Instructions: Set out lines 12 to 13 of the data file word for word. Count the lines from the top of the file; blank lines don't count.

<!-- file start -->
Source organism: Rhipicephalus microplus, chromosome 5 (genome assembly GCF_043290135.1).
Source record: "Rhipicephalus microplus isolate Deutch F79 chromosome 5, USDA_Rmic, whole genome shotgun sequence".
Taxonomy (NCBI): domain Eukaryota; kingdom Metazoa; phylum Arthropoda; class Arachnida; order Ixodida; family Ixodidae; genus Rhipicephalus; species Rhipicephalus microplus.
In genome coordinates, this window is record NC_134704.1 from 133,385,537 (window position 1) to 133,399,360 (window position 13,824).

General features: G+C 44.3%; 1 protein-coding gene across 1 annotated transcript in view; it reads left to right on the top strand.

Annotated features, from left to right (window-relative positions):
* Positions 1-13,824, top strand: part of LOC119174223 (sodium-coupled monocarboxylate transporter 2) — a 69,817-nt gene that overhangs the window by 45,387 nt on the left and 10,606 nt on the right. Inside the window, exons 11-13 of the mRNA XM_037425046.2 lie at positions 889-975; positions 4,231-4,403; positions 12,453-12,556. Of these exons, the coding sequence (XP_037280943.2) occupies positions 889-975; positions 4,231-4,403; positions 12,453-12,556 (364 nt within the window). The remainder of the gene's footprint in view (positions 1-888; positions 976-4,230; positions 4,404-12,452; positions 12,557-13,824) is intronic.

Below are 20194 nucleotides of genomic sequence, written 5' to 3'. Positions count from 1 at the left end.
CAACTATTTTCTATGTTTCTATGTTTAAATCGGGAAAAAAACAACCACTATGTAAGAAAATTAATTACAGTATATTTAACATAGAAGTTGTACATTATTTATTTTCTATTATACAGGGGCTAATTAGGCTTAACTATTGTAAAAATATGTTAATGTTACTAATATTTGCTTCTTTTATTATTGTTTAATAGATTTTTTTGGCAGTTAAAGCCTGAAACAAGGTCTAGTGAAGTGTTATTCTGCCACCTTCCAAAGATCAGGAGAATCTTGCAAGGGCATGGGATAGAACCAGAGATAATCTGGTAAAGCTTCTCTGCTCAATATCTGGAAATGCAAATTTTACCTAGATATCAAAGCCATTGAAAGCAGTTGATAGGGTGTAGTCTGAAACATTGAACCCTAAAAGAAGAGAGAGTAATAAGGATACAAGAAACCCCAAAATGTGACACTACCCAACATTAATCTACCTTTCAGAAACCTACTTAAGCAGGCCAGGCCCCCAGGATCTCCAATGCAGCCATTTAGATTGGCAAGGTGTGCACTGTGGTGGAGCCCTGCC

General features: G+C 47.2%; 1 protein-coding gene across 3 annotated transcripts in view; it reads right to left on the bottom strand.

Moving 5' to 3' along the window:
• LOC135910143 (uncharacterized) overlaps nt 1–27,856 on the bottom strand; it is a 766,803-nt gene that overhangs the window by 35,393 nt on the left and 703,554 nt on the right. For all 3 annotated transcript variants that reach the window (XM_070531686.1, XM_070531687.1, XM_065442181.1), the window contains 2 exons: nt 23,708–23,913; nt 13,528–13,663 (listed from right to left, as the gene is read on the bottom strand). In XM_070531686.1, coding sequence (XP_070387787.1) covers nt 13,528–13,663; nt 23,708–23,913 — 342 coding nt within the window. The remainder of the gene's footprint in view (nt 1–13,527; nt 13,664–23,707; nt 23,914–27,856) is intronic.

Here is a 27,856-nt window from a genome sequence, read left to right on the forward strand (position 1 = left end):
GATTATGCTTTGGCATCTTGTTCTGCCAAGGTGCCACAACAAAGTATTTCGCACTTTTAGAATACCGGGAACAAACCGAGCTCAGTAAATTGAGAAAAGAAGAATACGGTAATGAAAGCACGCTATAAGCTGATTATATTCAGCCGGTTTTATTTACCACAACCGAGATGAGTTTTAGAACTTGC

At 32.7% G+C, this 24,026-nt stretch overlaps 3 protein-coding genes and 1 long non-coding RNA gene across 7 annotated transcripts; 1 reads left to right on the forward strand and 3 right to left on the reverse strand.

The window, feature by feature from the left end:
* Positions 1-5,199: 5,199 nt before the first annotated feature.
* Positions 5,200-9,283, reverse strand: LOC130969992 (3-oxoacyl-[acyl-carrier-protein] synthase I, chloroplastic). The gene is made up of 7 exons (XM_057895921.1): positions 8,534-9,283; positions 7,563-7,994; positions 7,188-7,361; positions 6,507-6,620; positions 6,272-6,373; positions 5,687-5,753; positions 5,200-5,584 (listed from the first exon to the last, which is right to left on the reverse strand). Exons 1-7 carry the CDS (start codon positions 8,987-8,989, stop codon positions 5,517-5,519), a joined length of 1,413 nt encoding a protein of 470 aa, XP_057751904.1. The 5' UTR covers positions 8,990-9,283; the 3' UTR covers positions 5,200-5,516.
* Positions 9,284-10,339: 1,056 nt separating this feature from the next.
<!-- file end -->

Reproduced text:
• LOC135910143 (uncharacterized) overlaps nt 1–27,856 on the bottom strand; it is a 766,803-nt gene that overhangs the window by 35,393 nt on the left and 703,554 nt on the right. For all 3 annotated transcript variants that reach the window (XM_070531686.1, XM_070531687.1, XM_065442181.1), the window contains 2 exons: nt 23,708–23,913; nt 13,528–13,663 (listed from right to left, as the gene is read on the bottom strand). In XM_070531686.1, coding sequence (XP_070387787.1) covers nt 13,528–13,663; nt 23,708–23,913 — 342 coding nt within the window. The remainder of the gene's footprint in view (nt 1–13,527; nt 13,664–23,707; nt 23,914–27,856) is intronic.

Here is a 27,856-nt window from a genome sequence, read left to right on the forward strand (position 1 = left end):